The Pentagon has begun implementing a law that requires they provide mental health services for troops seeking help after a delay of more than a year.
On Friday, Under Secretary of Defense for Personnel and Readiness Gilbert Cisneros signed a policy to implement the Brandon Act, requiring the military services to provide a mental health evaluation and to allow service members to ask for help confidentially in an attempt to reduce the stigma around mental health.
The services have 45 days to implement the Brandon Act for active-duty troops.
“Our greatest strength is our people, and we are committed to their well-being,” Cisneros said.
CNN first reported earlier this week the implementation was expected to be announced Friday.
The law is named after Brandon Caserta, a 21-year-old sailor who took his own life at Naval Air Station Norfolk in June 2018. In letters to his parents and to his friends, Caserta said he was constantly hazed and bullied in the Navy, and he saw no other way out.
“It took way too long for something like this to take place,” Teri Caserta told CNN earlier this week. “A bill like this that can save military service members’ lives, we should not have had to fight this hard.”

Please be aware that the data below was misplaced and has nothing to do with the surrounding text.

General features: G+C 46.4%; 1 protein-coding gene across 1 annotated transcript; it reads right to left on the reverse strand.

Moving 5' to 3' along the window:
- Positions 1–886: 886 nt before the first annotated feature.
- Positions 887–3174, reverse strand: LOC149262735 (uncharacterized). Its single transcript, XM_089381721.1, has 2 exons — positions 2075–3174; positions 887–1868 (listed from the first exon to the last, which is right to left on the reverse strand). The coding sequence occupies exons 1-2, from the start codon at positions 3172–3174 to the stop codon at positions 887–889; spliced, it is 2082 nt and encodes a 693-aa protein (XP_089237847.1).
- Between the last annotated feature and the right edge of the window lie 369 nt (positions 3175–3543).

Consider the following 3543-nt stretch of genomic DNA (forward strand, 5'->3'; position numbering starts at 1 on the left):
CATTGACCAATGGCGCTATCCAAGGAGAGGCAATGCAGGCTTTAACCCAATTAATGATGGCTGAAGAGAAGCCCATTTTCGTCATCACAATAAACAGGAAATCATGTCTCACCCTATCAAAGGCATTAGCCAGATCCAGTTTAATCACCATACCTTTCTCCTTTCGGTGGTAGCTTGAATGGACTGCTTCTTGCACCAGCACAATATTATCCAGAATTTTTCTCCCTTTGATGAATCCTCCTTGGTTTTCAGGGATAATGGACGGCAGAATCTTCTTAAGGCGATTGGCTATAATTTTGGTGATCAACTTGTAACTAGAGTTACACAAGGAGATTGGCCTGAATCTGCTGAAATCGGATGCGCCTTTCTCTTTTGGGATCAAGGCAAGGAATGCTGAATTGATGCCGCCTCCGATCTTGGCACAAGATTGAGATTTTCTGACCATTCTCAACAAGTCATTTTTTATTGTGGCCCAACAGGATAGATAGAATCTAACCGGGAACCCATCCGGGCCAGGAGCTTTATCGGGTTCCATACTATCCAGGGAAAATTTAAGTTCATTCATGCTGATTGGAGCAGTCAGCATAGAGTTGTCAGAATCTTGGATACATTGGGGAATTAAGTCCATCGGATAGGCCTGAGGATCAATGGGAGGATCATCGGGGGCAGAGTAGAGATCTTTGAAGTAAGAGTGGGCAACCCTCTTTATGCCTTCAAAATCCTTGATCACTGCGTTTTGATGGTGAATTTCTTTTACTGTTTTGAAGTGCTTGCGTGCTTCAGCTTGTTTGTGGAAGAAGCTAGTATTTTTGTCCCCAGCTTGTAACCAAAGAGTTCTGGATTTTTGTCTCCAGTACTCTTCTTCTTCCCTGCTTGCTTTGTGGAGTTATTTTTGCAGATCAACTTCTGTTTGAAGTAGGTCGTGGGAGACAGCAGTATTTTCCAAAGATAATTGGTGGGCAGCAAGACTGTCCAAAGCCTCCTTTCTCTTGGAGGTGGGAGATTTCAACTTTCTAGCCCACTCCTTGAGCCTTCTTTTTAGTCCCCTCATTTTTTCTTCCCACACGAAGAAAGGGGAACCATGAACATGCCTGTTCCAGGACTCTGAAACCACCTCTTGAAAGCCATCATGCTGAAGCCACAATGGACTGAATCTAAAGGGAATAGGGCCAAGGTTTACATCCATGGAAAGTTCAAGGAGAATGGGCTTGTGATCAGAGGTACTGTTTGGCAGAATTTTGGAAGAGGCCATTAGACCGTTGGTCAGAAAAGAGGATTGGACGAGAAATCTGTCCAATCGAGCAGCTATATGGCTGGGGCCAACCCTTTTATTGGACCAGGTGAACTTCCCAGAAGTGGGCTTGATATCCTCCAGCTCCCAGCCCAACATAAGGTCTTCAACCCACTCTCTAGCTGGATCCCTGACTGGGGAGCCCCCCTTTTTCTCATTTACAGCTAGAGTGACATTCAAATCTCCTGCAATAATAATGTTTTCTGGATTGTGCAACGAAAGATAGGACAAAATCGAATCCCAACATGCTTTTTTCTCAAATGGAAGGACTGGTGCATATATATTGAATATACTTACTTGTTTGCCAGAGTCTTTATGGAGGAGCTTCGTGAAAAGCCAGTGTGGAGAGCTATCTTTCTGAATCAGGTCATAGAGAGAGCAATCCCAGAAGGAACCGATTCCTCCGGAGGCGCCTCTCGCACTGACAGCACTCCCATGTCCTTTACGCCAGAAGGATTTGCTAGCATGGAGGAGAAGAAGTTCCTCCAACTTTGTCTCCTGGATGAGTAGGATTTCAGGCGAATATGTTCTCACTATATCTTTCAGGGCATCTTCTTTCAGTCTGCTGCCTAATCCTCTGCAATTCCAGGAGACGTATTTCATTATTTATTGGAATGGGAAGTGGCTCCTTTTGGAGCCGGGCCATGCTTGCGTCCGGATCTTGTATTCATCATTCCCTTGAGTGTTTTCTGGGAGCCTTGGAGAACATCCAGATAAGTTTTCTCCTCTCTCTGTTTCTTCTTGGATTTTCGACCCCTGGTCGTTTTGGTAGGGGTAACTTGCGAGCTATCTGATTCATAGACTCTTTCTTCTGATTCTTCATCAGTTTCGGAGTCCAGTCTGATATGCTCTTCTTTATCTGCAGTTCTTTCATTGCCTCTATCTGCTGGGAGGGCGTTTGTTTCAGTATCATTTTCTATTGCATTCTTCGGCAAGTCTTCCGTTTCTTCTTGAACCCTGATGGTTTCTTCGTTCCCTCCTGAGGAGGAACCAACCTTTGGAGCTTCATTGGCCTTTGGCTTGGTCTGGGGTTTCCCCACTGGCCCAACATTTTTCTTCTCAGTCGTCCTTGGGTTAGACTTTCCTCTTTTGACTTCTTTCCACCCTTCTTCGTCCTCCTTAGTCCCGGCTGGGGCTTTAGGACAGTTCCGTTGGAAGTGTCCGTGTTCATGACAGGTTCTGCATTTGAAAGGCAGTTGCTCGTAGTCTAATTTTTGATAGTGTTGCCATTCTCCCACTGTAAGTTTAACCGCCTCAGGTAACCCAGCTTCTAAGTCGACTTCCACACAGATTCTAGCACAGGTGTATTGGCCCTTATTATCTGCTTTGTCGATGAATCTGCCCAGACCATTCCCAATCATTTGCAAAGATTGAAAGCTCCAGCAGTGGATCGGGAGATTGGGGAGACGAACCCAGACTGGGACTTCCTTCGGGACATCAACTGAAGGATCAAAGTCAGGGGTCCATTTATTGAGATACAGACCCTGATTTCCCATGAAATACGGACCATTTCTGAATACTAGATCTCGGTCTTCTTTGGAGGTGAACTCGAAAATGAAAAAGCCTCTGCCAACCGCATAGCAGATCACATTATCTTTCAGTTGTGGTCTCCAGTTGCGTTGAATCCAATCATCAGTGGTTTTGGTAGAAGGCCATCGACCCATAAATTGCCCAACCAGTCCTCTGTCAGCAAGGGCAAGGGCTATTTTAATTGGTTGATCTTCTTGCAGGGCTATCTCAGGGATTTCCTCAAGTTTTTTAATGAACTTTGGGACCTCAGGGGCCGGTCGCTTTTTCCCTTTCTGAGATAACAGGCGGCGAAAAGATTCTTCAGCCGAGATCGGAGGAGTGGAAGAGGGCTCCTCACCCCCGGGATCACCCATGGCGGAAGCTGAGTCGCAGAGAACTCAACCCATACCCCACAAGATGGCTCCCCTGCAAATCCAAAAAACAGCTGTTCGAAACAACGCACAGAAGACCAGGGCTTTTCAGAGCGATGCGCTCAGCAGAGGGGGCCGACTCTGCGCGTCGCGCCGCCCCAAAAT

After the Brandon Act was passed into law as part of the 2022 National Defense Authorization Act, it languished for more than a year as the Defense Department said it was working how best to implement the requirements of the act.
“For over a year, I’ve been working with Brandon Caserta’s family to push the Department of Defense to implement the Brandon Act, which will help servicemembers access the mental health support they need,” said Democratic Sen. Tim Kaine on Friday. “
“The Casertas lost their son under unimaginably horrific circumstances and have turned their grief into an effort to help other servicemembers. I’m glad DOD is finally implementing this important bill to honor Brandon and prevent future tragedies,” Kaine added.